Preliminary Budget Feedback from Residents (PDF)
In the election a year ago, citizens were concerned about their taxes and the escalating costs of living in Victoria. As a new councilor, I learned that the City has many built-in costs that escalate year after year. Bringing these under control will need continuous hard work at City Hall and engagement with residents and businesses about priorities.
To start this off, in April I introduced a motion to move to a three-year budget cycle, with a maximum increase of 3.25% per year, instead of the 4+% that had been proposed by staff. Council unanimously passed this motion, which also included a third clause re: engaging the public on the budget.
As the months passed, citizens became more concerned as they saw: the Johnson Street Bridge price continue to escalate; the projected costs of a regional sewage treatment facility; the release of the Public Bodies report which showed the number of City staff paid more than $100K and $150K; and FOI requests that revealed the fact that City properties would require over $34 million in upgrades to be seismically sound.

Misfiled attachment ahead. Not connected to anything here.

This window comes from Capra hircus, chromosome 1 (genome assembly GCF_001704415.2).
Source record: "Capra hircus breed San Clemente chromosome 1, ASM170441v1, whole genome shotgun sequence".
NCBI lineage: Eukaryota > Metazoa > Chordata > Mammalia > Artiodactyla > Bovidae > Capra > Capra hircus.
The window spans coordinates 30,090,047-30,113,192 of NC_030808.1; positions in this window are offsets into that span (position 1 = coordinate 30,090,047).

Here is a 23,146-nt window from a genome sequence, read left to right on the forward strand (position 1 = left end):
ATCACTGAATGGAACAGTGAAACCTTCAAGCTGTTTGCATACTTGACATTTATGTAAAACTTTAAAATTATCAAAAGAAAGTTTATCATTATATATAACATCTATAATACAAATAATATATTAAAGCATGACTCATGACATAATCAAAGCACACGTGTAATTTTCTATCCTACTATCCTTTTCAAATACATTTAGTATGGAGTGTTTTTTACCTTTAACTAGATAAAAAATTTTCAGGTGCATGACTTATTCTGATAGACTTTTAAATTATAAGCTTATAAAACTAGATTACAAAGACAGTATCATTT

Against this backdrop, between July and October, I held five community workshops in James Bay, Fernwood, Fairfield and Vic West in which a total of 185 people participated. The purpose was to gain citizen input at the beginning of the City’s budget process, so that this could feed into decisions I’d be making at the Council table in the fall. There was an average attendance of 35-40 at people each gathering. And it was an inspiring and informative process, as neighbours talked with neighbours and shared ideas.
I posted the detailed input on my website and I sent it to my fellow councilors as well to help inform the budget discussions we had in the fall. As we begin a City-led round of budget engagement sessions in January, I felt it would be worthwhile summarizing the detailed results and sharing them with a wider public. The link at the top of this post contains both the summary and the detailed results. Note that this summary reflects both the range of ideas and the importance that the citizens assigned to them.